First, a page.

It felt like they should be frozen, like their images should have been captured for all time. A painter should have been here, setting oil to canvas in depiction of Haunter and Preventer, their enmity in the open at last.
Preventer stood motionless, slumped against the back of a fancy chair in her living room. The ruin of her mouth glistened red and white, air hissing in and out in a distracting near whistle. Her eyes didn’t seem like they’d blinked since that man had died, didn’t seem like they’d left his killer’s face.
Jane, by contrast, sat easily. She was knitting, pushing threat through a shirt as she mended the jacket before her. She was slouched in careless grace opposite Preventer, working busily along without reacting to the woman’s unrelenting stare.
Indulger hadn’t been able to take this tension, he’d bolted an hour ago following a whispered conversation. From what I’d gathered he was returning to Her, reporting our arrival. Someone had to do it, I supposed, and their relationship made him the man for the job.
It still felt cowardly to abandon Dale to that task, but accompanying him wasn’t going to make things work out any better. It was calculation, not caution, which kept us from his side. She’d react better to him on his own, be less likely to punish the object of Her affections if he wasn’t surrounded by expendable associates.
At least, that’s what we told ourselves our motivations were. If I was being entirely honest, there was probably at least a little bit of selfishness mixed in there.
Betty’s Lure had left my side, and was sitting in the chair that Preventer was leaning over the back of. Her shadow lay in a dark line across the floor to where her Hook looked over Haunter’s shoulder.
I smiled, pleased as always by Betty’s careful pragmatism. It was a placement that didn’t exactly scream that she was making sure to separate the feuding couple, but accomplished the task anyway. She was near enough to bear either of them aside if violence threatened, but not directly in their line of fire.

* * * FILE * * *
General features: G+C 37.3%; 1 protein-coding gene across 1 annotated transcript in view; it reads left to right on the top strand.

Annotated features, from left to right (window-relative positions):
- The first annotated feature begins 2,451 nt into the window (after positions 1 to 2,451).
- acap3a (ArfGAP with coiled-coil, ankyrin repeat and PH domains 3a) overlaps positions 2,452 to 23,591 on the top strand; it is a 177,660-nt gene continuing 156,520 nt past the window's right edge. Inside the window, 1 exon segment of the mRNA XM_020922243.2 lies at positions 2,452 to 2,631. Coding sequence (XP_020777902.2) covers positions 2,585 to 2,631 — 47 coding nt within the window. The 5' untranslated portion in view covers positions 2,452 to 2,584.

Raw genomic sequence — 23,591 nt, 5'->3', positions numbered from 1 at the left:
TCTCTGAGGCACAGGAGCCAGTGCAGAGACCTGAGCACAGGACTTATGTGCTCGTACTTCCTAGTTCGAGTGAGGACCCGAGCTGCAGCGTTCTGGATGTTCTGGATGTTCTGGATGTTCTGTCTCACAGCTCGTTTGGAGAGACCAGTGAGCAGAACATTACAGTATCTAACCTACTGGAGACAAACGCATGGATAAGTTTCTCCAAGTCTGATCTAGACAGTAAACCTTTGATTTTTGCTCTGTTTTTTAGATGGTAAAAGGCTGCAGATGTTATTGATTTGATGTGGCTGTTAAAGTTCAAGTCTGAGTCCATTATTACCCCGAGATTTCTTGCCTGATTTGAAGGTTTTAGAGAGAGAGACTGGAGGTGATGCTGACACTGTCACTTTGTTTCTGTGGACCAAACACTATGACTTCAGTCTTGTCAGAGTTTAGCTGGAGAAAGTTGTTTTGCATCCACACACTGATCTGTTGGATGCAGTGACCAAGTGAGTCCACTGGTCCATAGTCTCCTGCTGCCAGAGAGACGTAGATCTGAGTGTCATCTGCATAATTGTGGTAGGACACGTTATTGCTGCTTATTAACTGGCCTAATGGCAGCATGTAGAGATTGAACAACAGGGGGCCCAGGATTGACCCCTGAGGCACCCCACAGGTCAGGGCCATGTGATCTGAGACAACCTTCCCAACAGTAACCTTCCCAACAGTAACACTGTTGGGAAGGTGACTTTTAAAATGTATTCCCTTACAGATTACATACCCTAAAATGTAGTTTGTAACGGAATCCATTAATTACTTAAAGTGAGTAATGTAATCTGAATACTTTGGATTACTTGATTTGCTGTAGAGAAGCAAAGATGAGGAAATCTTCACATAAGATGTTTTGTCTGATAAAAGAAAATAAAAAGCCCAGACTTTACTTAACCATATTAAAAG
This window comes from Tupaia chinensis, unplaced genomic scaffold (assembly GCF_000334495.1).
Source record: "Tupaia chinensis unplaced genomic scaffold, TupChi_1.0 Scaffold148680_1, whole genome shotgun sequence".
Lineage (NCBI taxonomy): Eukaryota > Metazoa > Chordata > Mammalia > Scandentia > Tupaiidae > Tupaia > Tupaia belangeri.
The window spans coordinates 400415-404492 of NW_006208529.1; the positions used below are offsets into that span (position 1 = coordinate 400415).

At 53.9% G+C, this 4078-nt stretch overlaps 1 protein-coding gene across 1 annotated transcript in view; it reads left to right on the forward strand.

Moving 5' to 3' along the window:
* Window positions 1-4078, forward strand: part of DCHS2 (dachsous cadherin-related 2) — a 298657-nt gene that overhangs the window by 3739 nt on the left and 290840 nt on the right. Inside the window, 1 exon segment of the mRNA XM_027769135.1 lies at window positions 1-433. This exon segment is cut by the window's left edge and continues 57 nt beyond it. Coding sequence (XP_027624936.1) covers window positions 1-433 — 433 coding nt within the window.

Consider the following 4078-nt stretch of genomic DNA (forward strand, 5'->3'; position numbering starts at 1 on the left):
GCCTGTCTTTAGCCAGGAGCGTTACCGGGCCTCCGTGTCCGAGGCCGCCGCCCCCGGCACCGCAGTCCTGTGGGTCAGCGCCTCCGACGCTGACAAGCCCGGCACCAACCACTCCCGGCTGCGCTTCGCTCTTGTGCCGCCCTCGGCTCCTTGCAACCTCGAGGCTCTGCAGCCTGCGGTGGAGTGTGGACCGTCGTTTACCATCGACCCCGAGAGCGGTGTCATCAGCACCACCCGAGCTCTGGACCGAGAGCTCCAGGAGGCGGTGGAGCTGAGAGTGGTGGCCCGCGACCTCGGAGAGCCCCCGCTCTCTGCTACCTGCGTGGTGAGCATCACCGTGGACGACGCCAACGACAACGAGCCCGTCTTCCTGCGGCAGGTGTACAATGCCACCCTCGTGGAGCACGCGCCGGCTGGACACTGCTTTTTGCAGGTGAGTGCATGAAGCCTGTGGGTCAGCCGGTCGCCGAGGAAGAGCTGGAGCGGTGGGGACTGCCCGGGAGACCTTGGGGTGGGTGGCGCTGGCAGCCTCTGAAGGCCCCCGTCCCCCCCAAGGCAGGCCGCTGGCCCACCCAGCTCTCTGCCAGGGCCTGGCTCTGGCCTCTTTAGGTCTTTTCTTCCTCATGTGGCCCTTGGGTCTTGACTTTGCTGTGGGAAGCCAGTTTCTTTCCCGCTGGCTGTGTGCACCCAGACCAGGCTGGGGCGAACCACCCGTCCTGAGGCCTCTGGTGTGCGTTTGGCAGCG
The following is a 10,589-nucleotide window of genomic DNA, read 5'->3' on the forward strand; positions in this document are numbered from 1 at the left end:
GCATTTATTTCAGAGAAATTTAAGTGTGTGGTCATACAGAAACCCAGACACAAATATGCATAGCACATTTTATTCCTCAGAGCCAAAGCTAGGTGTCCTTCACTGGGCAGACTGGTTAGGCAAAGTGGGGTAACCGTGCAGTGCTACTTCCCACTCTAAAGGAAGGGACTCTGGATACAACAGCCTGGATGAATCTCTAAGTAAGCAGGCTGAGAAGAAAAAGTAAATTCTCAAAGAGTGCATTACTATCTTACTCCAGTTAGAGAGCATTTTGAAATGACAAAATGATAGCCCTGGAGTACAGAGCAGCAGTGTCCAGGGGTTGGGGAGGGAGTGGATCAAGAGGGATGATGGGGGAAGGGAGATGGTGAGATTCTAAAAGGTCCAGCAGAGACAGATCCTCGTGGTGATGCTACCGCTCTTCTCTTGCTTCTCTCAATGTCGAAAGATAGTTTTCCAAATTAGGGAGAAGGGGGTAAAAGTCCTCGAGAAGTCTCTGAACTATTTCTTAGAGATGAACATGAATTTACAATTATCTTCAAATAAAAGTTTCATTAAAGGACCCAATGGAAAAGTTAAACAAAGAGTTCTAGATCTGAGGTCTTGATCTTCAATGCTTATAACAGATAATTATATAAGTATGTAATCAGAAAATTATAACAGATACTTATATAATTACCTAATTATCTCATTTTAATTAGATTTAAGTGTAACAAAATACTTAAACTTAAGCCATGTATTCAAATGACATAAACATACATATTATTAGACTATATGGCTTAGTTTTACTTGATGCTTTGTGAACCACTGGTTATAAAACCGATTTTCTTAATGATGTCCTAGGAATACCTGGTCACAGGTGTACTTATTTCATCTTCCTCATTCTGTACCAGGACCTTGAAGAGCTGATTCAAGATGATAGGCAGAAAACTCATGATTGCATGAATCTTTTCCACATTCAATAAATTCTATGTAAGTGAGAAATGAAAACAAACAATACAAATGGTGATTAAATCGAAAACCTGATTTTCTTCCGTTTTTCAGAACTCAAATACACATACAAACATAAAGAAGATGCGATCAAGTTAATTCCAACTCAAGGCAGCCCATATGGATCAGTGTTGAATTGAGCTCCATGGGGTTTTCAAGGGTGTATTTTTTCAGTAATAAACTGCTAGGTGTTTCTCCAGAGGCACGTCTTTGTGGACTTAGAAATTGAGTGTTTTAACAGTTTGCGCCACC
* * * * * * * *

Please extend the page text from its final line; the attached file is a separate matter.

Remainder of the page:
“You weren’t hurt?”
Preventer’s voice, still bearing that slight lisp, broke the silence.
She was talking to me.
“Oh, no. Nope. I’m fine. Didn’t take a scratch. First Fist just looked at me, and backed right off. They didn’t want any part of this, no sir.”
It wasn’t the tension of the confrontation that had me babbling. I’d been in fights before. I could handle that.
What was making slurry of my sentences was the strange immediacy of the moment. The contrast between the joy that flooded through me every time my heart beat without summoning my other self from the depths of my consciousness and the balking awkwardness that came from striving not to mention the fact that Haunter had hurled Thui into Remover’s beam was something I’d never experienced before.
I felt like grabbing the two by their arms and shouting at them to talk it out, and also like never mentioning it again.
“I’m glad to hear that,” said Jane.
Her voice was even, conversational. She didn’t have a shred of tension about her. She spoke like she was complimenting me on losing a few pounds.
“You are glad?” asked Preventer, stressing the last word.
Jane looked up from her knitting.
“Yes, Preventer. I’m glad that Nirav wasn’t injured. Is that a problem?”
It couldn’t be kept quiet anymore. I squirmed uncomfortably as the two faced off.
“I don’t know, what kind of problem could it be…” Preventer scratched her chin like she was deep in thought. “How about you killing Thui?!”
Haunter aped a shocked expression, raising her eyebrows in an exaggerated display of innocence.
“Do I have this right? Is Preventer telling me that there is something wrong with Ultras killing daggers? Did no one tell me that today is opposite day?”
“Bitch,” snarled Preventer. “Don’t act like Thui was just another guy. Did you do this just to get at me?”
“Are you trying to say that there’s something wrong with that?” asked Haunter, still keeping her tone dangerously innocent. “That future Andy’s shouldn’t get shopped to the goddamn Pantheon?”
Preventer’s head snapped back like she’d been slapped. Actually slapping Preventer would just break your hand, but apparently you could get the same effect with words.
“What do you mean by that?” asked Preventer. “What the fuck do you mean by that?”
“Isn’t it surprising, almost too surprising, that the instant that the two of us found out what Andy could do the Pantheon made a play for him? Almost like someone told them? Someone who has been known to communicate with the Pantheon in the past?”
“Wait, are you saying-“
I tried to interrupt their argument, but got overridden.